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During Guardian Hack Day 2, Leigh ported the Guardian’s MP’s Expenses data into Talis. Most wonderfully, this gives a SPARQL endpoint that can be used to query the data. I thought I’d try to use the same approach as I blogged about recently, using a SPARQL query as a Data Source for a Google Visualisation of the MP’s expenses data.

To cut to the chase, here’s a screenshot of the result (follow the link for the more interactive version):

Map of travel expenses for the 100 MPs with the lowest majorities

I created this visualisation with the same general approach as I explained last time.

First, I’ve been working on the visualisation utils.php, which is a reasonably simple PHP script that exposes a SPARQL endpoint as a Google Visualisation Data Source. Requests to a Data Source use a special query language to indicate the information that should be included, how it should be sorted, how many rows of data there should be, and so on.

Previously, utils.php only understood the select portion of the tq parameter which contains this query; I’ve expanded it to understand (somewhat limited versions of) the select, where, order by, limit and offset parts of the query, which of course have equivalents in SPARQL. Since these parts of the Google Visualisation query language are pretty close to SPARQL, this is actually just a bunch of string munging, which isn’t particularly interesting, so just grab hold of it if you want to use it.

Second, I created a PHP script (mp-travel.php) specifically for the MPs expenses data that pulls out the parts that I’m interested in and exposes them as variables which can be used in the query language. This is what the file looks like:

  include "utils.php";
  proxy('?rMP a <> .
         ?rMP <> ?mp .
         ?rMP <> ?majority .
         ?rMP <> ?rConstituency .
         ?rConstituency rdfs:label ?constituency .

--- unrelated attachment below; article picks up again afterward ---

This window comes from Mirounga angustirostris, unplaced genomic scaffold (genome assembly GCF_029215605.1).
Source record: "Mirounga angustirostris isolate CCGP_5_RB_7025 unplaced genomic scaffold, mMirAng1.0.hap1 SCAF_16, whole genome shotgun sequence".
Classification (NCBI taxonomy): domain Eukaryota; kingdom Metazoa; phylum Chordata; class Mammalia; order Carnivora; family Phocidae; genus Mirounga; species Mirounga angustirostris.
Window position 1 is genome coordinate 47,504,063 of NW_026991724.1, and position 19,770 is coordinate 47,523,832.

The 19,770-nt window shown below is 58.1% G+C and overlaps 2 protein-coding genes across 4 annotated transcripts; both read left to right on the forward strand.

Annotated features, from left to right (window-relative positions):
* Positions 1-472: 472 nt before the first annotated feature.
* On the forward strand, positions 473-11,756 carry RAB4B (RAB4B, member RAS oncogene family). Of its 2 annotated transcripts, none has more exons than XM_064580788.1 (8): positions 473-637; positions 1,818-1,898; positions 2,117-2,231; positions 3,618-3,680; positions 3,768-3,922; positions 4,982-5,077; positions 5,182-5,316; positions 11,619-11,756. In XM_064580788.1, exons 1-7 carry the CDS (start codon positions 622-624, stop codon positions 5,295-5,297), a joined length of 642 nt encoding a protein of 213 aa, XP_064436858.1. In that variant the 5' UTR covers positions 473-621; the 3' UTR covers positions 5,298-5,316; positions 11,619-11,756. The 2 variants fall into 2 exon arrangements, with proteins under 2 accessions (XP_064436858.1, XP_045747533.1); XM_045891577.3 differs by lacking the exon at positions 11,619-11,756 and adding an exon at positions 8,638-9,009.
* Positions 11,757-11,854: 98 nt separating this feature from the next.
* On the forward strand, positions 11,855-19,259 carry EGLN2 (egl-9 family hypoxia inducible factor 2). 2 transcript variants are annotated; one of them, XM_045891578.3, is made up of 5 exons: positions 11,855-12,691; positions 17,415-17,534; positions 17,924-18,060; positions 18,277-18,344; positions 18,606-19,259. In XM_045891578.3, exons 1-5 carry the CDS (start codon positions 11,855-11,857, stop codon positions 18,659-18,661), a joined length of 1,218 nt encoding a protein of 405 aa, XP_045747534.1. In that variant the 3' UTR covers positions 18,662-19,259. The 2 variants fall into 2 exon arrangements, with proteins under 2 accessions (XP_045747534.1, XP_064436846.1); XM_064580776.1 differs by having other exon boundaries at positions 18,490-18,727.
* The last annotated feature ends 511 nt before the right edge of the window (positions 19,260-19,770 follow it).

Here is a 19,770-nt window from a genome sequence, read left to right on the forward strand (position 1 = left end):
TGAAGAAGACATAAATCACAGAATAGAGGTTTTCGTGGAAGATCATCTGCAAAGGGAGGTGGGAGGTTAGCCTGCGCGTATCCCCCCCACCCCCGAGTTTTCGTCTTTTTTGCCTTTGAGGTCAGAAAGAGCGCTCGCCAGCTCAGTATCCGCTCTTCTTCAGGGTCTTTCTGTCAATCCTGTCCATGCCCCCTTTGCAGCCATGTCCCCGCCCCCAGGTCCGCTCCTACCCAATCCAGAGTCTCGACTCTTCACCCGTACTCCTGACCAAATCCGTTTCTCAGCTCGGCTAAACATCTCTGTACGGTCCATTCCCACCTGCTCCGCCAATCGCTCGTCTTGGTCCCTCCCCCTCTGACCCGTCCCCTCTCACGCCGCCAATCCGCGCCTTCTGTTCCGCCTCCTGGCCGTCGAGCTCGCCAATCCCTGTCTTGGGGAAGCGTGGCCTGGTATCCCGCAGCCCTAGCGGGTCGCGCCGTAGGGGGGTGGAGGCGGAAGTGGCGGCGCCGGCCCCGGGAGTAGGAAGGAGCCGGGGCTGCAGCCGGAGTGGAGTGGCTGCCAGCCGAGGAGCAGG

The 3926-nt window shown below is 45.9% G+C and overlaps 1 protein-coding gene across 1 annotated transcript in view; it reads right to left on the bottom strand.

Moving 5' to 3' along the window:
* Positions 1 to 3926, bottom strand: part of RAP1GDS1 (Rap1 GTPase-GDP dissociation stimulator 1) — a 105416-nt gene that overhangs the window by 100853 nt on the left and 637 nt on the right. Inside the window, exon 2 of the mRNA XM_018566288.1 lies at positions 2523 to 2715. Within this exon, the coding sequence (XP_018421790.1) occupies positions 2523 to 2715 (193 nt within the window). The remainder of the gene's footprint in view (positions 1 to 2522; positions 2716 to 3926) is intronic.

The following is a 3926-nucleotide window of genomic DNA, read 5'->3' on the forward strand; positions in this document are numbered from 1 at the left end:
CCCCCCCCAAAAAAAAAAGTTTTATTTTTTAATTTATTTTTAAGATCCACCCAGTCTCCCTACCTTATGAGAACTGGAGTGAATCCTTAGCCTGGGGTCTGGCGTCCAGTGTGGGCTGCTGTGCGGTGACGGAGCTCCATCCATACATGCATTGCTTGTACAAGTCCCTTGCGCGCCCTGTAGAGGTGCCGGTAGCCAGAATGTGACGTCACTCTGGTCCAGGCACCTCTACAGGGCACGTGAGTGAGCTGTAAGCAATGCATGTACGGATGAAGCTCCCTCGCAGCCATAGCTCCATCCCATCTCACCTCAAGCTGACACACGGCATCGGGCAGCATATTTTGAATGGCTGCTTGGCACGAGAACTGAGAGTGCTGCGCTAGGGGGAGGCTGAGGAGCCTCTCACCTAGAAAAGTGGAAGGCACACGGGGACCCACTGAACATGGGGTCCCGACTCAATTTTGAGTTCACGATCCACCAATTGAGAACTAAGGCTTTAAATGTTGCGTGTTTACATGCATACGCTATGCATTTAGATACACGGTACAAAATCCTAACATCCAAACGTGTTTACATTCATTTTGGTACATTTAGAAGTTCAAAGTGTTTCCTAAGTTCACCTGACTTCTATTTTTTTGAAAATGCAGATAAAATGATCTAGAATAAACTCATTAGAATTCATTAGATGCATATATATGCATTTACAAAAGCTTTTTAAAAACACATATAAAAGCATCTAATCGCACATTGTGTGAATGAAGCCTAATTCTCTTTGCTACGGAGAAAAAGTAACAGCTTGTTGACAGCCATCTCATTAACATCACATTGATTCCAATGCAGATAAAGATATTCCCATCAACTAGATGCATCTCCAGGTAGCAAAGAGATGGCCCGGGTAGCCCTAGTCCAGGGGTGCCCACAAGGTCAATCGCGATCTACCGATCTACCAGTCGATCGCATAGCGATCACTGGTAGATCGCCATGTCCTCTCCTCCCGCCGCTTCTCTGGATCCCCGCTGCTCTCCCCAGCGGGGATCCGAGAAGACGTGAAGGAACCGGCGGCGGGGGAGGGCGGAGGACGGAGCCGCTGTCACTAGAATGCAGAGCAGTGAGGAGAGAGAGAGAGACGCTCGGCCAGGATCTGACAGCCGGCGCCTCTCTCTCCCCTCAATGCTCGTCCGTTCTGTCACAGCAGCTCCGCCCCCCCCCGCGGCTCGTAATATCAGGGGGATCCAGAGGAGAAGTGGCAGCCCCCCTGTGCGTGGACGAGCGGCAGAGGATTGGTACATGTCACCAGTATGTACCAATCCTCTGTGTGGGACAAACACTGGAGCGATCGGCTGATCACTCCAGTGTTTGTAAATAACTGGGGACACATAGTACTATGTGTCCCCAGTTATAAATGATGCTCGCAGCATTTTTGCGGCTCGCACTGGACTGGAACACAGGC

?rConstituency <> ?lat .
         ?rConstituency <> ?long .
         ?rMP <> ?totalTravel .',

The second argument to the proxy() function is the default ordering (desc(?totalTravel)) and the third is the name of the Talis data store that’s being used (guardian).

The first argument is a query which determines the variables that are exposed by the Data Source. This Data Source exposes the variables:

  • mp: the name of the MP
  • majority: the majority that they have in their constituency
  • constituency: the name of the constituency
  • lat, long: the latitude and longitude of the constituency (presumably the centre of it)
  • totalTravel: the total amount claimed for travel by the MP
  • rMP: the URI used to identify the MP
  • rConstituency: the URI used to identify the constituency

Third, I created an HTML document that used the Google Visualisation API to create the map visualisation that I’ve shown above. The really important lines are:

var query = new google.visualization.Query('');
query.setQuery('select lat, long, totalTravel, mp order by majority limit 100');

The first line shows the URL for the Data Source, which is essentially a pointer to the mp-travel.php script. The second line shows the query that’s sent to the Data Source: “select lat, long, totalTravel, mp order by majority limit 100”.

Put together, when you load, you create a Google Visualisation GeoMap which uses as its data the result of the SPARQL query

SELECT ?lat ?long ?totalTravel ?mp
  ?rMP a <> .
  ?rMP <> ?mp .
  ?rMP <> ?majority .
  ?rMP <> ?rConstituency .
  ?rConstituency rdfs:label ?constituency .
  ?rConstituency <> ?lat .
  ?rConstituency <> ?long .
  ?rMP <> ?totalTravel .
ORDER By ?majority

on the SPARQL endpoint at

Here’s hoping you can reuse the Data Source or the code that was used to make it. Let me know if you do!